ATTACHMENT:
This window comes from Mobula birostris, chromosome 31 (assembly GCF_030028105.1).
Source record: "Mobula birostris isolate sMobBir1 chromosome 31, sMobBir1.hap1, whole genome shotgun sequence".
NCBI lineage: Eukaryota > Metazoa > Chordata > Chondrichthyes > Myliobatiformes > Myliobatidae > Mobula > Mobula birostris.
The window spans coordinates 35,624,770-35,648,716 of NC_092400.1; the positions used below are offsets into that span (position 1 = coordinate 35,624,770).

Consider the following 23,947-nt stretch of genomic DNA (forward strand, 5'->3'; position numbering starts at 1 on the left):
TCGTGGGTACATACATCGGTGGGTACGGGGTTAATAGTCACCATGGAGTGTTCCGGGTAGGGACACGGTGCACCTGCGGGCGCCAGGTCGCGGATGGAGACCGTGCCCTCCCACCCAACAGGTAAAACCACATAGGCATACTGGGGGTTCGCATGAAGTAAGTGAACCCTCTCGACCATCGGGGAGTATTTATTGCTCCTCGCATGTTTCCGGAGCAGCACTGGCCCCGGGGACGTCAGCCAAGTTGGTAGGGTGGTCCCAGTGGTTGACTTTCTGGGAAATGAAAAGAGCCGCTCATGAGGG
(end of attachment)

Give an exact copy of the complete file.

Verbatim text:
This window comes from Mobula birostris, chromosome 31 (assembly GCF_030028105.1).
Source record: "Mobula birostris isolate sMobBir1 chromosome 31, sMobBir1.hap1, whole genome shotgun sequence".
NCBI lineage: Eukaryota > Metazoa > Chordata > Chondrichthyes > Myliobatiformes > Myliobatidae > Mobula > Mobula birostris.
The window spans coordinates 35,624,770-35,648,716 of NC_092400.1; the positions used below are offsets into that span (position 1 = coordinate 35,624,770).

Consider the following 23,947-nt stretch of genomic DNA (forward strand, 5'->3'; position numbering starts at 1 on the left):
TCGTGGGTACATACATCGGTGGGTACGGGGTTAATAGTCACCATGGAGTGTTCCGGGTAGGGACACGGTGCACCTGCGGGCGCCAGGTCGCGGATGGAGACCGTGCCCTCCCACCCAACAGGTAAAACCACATAGGCATACTGGGGGTTCGCATGAAGTAAGTGAACCCTCTCGACCATCGGGGAGTATTTATTGCTCCTCGCATGTTTCCGGAGCAGCACTGGCCCCGGGGACGTCAGCCAAGTTGGTAGGGTGGTCCCAGTGGTTGACTTTCTGGGAAATGAAAAGAGCCGCTCATGAGGG